Hovering Hawks is made from sixteen squares, ten of them made from half-square triangles. This block has been made over the years using lots of different fabric and value combinations. I played with my fabrics quite a while before making my final choices for this block.  Use your own color scheme to make your block. Remember to check your values by taking a black and white picture of your fabric choices.

Cutting Instructions: 

From light fabric:                                         From dark or medium fabric:                                

Five – 4-inch squares                                      Five – 4-inch squares

Four – 3 ½-inch squares                                Two – 3 ½ inch squares

 

RST = right sides together

Half-square triangles:  Draw a diagonal line from corner to corner on the reverse side of each of the five light squares. Layer one dark/medium 4-inch square and one light square, RST.  Likewise, layer the other pairs, RST. Stitch ¼ inch from the diagonal line for each set (chain-piecing method). Remove and clip the threads connecting the sets. Stitch ¼ inch seam on the other side of the drawn line. Clip apart. Cut on the drawn line. Press. Trim/square each set to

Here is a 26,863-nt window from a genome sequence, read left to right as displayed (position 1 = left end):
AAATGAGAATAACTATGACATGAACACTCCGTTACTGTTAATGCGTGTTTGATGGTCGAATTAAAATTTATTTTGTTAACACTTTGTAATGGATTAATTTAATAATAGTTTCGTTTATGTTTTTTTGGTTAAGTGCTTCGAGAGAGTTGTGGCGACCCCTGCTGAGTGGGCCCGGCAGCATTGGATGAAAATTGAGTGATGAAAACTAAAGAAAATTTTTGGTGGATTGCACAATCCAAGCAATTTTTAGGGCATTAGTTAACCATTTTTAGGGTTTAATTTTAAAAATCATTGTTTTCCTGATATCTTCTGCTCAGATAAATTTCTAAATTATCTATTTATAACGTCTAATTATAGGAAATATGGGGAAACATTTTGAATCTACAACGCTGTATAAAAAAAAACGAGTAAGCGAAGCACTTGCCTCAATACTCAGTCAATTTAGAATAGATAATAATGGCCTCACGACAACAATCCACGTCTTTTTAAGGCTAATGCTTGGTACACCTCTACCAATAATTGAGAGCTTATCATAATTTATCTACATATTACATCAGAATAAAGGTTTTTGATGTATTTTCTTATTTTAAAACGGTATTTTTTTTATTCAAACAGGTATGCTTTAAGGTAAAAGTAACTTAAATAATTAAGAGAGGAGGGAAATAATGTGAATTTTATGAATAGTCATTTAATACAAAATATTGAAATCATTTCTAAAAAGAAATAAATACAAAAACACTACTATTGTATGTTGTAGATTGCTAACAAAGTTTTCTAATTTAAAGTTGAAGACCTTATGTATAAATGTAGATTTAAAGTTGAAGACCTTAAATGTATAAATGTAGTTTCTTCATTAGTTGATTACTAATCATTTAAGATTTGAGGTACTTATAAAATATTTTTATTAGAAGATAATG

3 ½ inches. Makes ten half-square triangle sets. 

Assemble block:  Position the sixteen squares according to the picture. Take a black/white photo to double-check your layout using value.

Turn each piece from Column 2 onto Column 1, RST. Chain-piece a ¼ inch seam on the right edge. Clip apart and press odd rows to the right, even rows to the left.

Repeat with the next section by turning Column 4 onto Column 3, RST, stitch and press.

Repeat with the final two columns, stitch and press.

Nestle seams and pin Rows 1 and 2, RST, and stitch. Press open.

Nestle seams and pin Rows 3 and 4, RST, and stitch. Press open.

Repeat with final two sections, stitch and press open.

Trim and square your block to 12 ½ inches.

 

Share your block using #riverheritage on Facebook, Instagram, and Twitter!

 

Click here for printer-friendly version: River Heritage Month 8 Hovering Hawks

Photographing actual hovering hawks proved to be quite a challenge. First, from what I’ve read, the red-tailed hawk which is likely what lives here might not even hover. They might be doing something that appears to be a hover, but, according to the experts, isn’t actually a hover. Image of Hawk

Also, I could only find single hawks hovering/not hovering. Any grouping of birds that I thought might be hawks were actually turkey buzzards. So, kinda like the glimmer of “river” in “Eagle’s Nest”, we’re gonna say this is a hawk and it is HOVERING! Have fun with this block!